What to Eat During Sport
About a month ago, I covered some nutrition strategies to help fuel your body before you engage in sport or activity. Re-cap: aim to eat a carbohydrate-rich meal or snack 1 to 4 hours before activity and sip on fluids throughout the day. Choose foods lower in fat to prevent an upset stomach. You can catch the whole thing here.
Depending on the length and intensity of your chosen sport, you may also need to top up your muscle glycogen (carbohydrate) stores during activity, as well as replace some of the fluid and electrolytes that you are losing in your sweat.
When should you eat during sport?
For activity lasting less than 30 minutes you likely do not need anything. Begin well fueled and hydrated.
For activity lasting 30-60 minutes (and up to 90 minutes if the intensity is low) you typically just need water. There is, however, some evidence that small amounts of carbohydrate (simple sugars), even just in the form of a mouth-rinse, can stimulate parts of the brain to increase work-efforts! You can read more about that here.
If your activity is longer than 60-90 minutes, topping up with extra carbohydrate during the session can help to maintain blood sugar levels for your muscles and brain, since your stores have likely run out by this time. Your body will also benefit from a source of electrolytes, like sodium and potassium, to replace those lost in your sweat. For these types of activities, you’ll want to aim for at least 30 g of carbohydrates per hour. However, for ultra-endurance events lasting longer than ~3 hours, performance can be improved by consuming up to 90g of carbohydrates per hour. I know what you’re thinking…that’s a lot! But, the gut is highly trainable and can adapt to tolerate more nutrition during activity. If you are participating in an endurance sport competitively, you’ll want to make experimenting and “training your gut” part of your training plan.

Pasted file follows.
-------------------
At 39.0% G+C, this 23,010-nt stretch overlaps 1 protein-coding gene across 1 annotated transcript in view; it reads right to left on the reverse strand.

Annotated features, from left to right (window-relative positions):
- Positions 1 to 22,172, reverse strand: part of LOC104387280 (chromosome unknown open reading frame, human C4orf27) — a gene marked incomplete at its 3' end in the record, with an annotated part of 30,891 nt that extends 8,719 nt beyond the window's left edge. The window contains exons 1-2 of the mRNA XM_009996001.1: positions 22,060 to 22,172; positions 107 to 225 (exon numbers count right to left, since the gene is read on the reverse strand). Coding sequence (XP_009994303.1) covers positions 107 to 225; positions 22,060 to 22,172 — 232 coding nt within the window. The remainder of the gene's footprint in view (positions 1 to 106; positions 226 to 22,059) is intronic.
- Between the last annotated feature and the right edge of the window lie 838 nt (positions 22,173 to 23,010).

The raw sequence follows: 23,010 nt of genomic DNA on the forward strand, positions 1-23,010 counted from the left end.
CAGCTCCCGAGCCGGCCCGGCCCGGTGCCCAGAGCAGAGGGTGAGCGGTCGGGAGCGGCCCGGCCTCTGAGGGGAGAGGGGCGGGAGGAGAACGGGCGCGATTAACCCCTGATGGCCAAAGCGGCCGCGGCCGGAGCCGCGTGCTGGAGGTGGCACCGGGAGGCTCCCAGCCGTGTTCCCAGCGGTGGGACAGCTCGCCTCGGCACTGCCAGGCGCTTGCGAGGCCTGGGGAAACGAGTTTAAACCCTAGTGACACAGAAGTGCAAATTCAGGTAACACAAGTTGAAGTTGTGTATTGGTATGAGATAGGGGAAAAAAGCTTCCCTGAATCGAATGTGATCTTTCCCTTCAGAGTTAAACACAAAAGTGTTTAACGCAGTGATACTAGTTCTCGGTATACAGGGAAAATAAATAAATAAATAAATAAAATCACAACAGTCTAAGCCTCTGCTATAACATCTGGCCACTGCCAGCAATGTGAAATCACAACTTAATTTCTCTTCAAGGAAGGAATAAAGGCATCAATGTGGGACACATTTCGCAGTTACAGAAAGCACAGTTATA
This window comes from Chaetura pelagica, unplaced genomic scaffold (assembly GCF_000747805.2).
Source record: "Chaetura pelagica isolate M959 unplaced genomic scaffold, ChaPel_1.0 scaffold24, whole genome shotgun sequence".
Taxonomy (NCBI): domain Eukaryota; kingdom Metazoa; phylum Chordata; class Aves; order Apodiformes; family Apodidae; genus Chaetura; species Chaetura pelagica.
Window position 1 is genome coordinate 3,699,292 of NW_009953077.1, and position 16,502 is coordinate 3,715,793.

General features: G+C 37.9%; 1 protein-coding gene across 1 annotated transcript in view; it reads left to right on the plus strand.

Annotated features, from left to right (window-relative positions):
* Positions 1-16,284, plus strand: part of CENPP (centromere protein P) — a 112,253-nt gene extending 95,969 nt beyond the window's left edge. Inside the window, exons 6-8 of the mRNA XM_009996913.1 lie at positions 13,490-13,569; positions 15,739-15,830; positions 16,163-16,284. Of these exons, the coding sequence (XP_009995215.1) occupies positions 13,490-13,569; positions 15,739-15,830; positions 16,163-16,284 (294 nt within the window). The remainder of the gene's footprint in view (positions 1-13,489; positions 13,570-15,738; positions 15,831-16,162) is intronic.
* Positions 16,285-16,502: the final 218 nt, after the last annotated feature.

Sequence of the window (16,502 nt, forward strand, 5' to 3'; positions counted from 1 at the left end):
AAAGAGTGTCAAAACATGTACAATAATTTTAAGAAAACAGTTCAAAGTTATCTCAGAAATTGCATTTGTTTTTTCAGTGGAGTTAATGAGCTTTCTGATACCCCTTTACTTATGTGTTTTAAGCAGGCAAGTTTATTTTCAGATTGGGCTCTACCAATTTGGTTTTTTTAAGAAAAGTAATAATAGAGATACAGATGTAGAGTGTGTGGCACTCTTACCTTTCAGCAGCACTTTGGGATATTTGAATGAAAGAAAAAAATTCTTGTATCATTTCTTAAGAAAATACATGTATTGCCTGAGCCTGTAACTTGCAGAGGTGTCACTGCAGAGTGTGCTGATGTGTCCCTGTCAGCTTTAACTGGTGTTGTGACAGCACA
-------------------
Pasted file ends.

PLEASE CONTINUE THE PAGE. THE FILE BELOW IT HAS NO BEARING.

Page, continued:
What should you eat during sport?
During activity focus on eating easy to digest carbohydrates that are lower in fibre. Some of my favourites are:
- dates (or other dried fruits),
- salty pretzels,
- savoury rice mixtures,
- mini muffins,
- fig bars, and
- energy balls
But sometimes even those are hard to choke back during continuous or high intensity sports, so the following simpler sugars work great too and are less likely to cause stomach upset for many athletes:
- ‘baby-food’ or fruit purees,
- gummy candies,
- sport gels, and
- sport drinks
To give you an example of volume, 30g of carbohydrate is about 2 dates, 1 banana, 7 pretzels, 1 sport gel, or 500ml of a sport drink. Aim to eat early and eat often, choosing small amounts every 15-20 minutes or so.
For slower-paced, lower-intensity activities like hiking or leisure ski touring, or for more intermittent activities like volleyball or hockey tournaments with scheduled breaks, it is often okay to stop for a full meal or choose snacks that also contain a significant amount of protein and healthy fats, as quick digestion is less important. My go-to ski touring lunch is a chickpea salad sandwich, cherry tomatoes, a few dates, and a square (or two!) of frozen dark chocolate.
Stay tuned – in the coming weeks we will cover nutrition strategies for recovery after sport!